Granny squares

As I read Dr. Mary Neal’s book, “To Heaven And Back,” my attention was drawn to her analogy of God as Master Weaver and each of us as a thread. Neal says, “Without our individual contribution, the tapestry would be incomplete or broken.” Weaving is outside my realm of personal experience so my mind substituted crocheting with yarn. I visualized a pattern I had seen where each granny square was a different color and/or different pattern of stitches. Yet, together these squares made a stunning afghan. 

The poem “The Master Weaver’s Plan” ( describes human life as a weaving between the Lord and me. Yet, it is the Lord filling the shuttle and doing the weaving. In this model, where is free will? Where is a person recognizing God’s gifts and choosing how to best use them? Only the Master Weaver gets to see the finished upper side of the cloth. I don’t know about you, but I always wish to understand connections and where we are going. 

In her book, “A History with God,” Dr. Mary McDonald presents a seemingly contrary image of God. McDonald describes the symbolism of a Crucifix with Jesus without arms. Each of us is to serve as Jesus’ arms for His work in this world. To do this, our actions have to be work-centered on God and focused upon what God wishes us to do. 

I tried in vain to synthesize the two images. I finally decided that Neal’s book was about her afterdeath experiences. As such, her model of a finished tapestry makes sense for analysis of a completed human life. However, as Soren Kierkegaard says, “Life can only be understood backwards; but it must be lived forwards.” Thus, McDonald’s idea seemed to fit better with my life experiences. 

I let the controversy slip from the forefront of my mind until quite by accident I found the connection that I needed to better appreciate the model of God as Master Weaver. I found an old student sketch modeling protein synthesis. I smiled as I stared down at grandma in her rocking chair making an afghan (new protein) from yarn and granny squares (amino acid building blocks). In the cell, grandma (protein synthesis) works with the materials and directions at hand. Yet, there is an underlying purpose, direction and guidance to that process. 

That sketch reminded me of a Lenten project where students were invited to join a group to prepare afghans for charity. I had thought to have them each do some granny squares. Then one of us would bind those into an afghan. This way one afghan would symbolically be a team effort. However, each student insisted on doing her own baby blanket. Since I had already made a number of squares, I finished that project.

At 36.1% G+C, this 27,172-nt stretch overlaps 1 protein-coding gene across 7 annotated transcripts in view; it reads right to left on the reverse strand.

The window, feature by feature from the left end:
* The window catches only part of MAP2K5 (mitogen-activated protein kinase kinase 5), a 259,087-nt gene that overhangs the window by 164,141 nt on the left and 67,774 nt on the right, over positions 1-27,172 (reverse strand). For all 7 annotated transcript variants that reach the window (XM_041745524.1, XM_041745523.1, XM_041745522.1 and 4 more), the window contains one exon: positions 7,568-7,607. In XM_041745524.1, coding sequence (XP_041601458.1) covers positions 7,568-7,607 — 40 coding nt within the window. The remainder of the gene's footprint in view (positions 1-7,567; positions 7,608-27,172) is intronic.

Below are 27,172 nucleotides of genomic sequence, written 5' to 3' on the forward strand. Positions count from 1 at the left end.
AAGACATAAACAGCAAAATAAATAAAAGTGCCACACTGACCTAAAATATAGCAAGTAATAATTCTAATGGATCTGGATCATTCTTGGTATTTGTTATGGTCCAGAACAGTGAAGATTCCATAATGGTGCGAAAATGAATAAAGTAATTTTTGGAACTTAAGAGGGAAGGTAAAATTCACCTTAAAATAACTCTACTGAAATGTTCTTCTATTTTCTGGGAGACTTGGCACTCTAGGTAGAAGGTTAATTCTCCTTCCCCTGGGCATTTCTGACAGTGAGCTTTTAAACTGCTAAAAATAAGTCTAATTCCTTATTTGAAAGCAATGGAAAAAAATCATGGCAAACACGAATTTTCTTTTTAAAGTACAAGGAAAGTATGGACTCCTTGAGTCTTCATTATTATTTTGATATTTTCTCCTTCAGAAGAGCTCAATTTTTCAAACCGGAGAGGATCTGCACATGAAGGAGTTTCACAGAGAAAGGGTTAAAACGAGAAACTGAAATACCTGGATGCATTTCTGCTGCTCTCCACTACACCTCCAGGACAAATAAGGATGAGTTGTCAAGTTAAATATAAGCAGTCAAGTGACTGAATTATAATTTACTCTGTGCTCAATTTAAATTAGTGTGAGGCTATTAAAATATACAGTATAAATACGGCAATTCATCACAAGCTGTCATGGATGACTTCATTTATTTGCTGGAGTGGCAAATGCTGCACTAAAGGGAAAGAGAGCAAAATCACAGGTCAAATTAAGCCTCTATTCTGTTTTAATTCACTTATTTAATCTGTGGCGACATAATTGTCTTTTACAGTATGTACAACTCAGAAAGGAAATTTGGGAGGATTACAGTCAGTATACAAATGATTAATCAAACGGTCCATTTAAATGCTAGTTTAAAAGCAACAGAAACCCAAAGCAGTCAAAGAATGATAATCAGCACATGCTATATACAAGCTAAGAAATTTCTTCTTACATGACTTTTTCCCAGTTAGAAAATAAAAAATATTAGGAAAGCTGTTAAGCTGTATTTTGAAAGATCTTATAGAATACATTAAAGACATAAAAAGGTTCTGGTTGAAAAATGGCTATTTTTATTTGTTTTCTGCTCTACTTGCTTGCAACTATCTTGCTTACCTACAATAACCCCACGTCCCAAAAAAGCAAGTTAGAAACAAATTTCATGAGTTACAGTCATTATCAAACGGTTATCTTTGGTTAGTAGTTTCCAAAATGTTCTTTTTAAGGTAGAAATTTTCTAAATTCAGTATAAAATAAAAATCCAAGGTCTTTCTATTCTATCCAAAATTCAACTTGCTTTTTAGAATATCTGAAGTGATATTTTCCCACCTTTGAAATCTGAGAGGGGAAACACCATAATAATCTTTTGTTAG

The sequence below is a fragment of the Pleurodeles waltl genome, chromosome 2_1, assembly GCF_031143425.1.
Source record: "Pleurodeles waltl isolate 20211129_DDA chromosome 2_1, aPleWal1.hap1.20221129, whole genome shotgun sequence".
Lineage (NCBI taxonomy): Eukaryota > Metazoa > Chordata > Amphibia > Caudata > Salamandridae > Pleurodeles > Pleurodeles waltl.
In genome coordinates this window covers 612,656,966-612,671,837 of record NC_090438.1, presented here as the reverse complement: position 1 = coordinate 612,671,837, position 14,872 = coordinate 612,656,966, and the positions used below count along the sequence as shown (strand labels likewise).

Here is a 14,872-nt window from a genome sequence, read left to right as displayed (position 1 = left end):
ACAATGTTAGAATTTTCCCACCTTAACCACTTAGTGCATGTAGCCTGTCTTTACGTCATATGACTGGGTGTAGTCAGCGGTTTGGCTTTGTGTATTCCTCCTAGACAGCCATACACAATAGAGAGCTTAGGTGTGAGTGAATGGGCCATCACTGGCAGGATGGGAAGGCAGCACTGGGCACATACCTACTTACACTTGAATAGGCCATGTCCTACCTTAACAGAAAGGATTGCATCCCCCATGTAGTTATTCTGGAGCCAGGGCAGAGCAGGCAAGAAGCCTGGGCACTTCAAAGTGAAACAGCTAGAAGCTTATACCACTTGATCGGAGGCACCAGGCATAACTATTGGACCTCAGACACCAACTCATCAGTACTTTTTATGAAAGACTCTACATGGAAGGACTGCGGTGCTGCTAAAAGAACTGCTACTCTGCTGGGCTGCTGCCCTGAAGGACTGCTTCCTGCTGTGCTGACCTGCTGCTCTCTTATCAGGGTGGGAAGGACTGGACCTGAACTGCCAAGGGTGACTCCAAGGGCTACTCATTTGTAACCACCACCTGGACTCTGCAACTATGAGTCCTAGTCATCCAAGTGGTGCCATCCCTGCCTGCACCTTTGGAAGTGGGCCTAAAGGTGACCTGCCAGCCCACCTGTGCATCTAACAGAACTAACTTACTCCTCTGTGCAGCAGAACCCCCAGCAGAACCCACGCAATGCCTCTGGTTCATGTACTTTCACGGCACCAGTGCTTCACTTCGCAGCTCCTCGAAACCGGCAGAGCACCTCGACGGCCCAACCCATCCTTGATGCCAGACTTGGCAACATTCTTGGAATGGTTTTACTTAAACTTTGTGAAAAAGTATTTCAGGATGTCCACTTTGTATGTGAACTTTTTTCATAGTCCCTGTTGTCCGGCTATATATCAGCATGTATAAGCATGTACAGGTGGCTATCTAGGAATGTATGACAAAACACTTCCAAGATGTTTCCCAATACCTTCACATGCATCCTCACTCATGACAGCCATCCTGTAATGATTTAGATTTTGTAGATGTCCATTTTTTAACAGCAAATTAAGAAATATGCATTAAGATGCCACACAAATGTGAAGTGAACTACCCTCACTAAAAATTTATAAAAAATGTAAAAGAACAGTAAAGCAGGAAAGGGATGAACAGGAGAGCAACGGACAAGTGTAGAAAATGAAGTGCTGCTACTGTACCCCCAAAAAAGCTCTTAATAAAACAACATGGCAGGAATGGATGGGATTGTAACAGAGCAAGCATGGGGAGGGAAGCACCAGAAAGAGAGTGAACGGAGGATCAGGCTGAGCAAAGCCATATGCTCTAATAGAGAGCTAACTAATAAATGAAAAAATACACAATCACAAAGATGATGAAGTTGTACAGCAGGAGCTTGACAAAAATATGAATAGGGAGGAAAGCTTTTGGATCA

A friend wished a baby blanket for her Costa Rican friend who was expecting a little girl. I offered her the choice of my completed afghans. The moment she saw the blanket with the granny squares she fell in love with it. I tried to explain that its design was simple compared to the others. She would not hear of sending any other blanket. 

The short story “The Baby Blanket” by Winoma Smith presents a similar tale, but one whose focus is on the recipient. Sometime after Smith had sent the afghan to her church, a former neighbor returned to visit. The neighbor shared the tale of someone unknown, yet so special in her daughter and granddaughter’s lives.

Smith’s gift had left the state and ended up in the hands of an unwed teen-ager. This girl doubted her ability to be a mother. However, seeing her newborn daughter wrapped in the blanket gave that young girl the courage to accept the responsibility of motherhood. Yes, the neighbor’s daughter was that unwed mother. 

With our gifts and resources, Smith and I had each worked on a small project. I had thought of myself in control and as serving as God’s hands to complete the venture. However, in looking at the whole picture, God had something else in mind for each of our humble undertakings. 

With this, I finally had my synthesis of the images of God. I understood what it meant to be a weaver under the Master Weaver. In addition, I learned that in stillness, contemplation and mystery of coincidences one can catch a glimpse of God’s right side up of the tapestry. 

The poem “God’s Quilt” (found at presents an interesting view of the tapestry of our lives come Judgment Day. In the poem, the person watches as an angel sews together the squares made from her life. As the finished quilt is raised, she fears the threadbare spots in the squares. However, the light shining through provides an image of the Face of Christ. For each of us, may the Face of God, the Master Weaver, always shine through the granny squares we are weaving with our talents and choices in serving the Christ without arms. 

Anchor columnist Helen Flavin is a Catholic scientist, educator and writer born and raised in Fall River. She is a member of St. Bernadette’s Parish and received her Ph.D. in neurochemistry from Boston College and teaches in the Chemistry Department at Rhode Island College. She can be reached at

© 2018 The Anchor and Anchor Publishing   †   Fall River, Massachusetts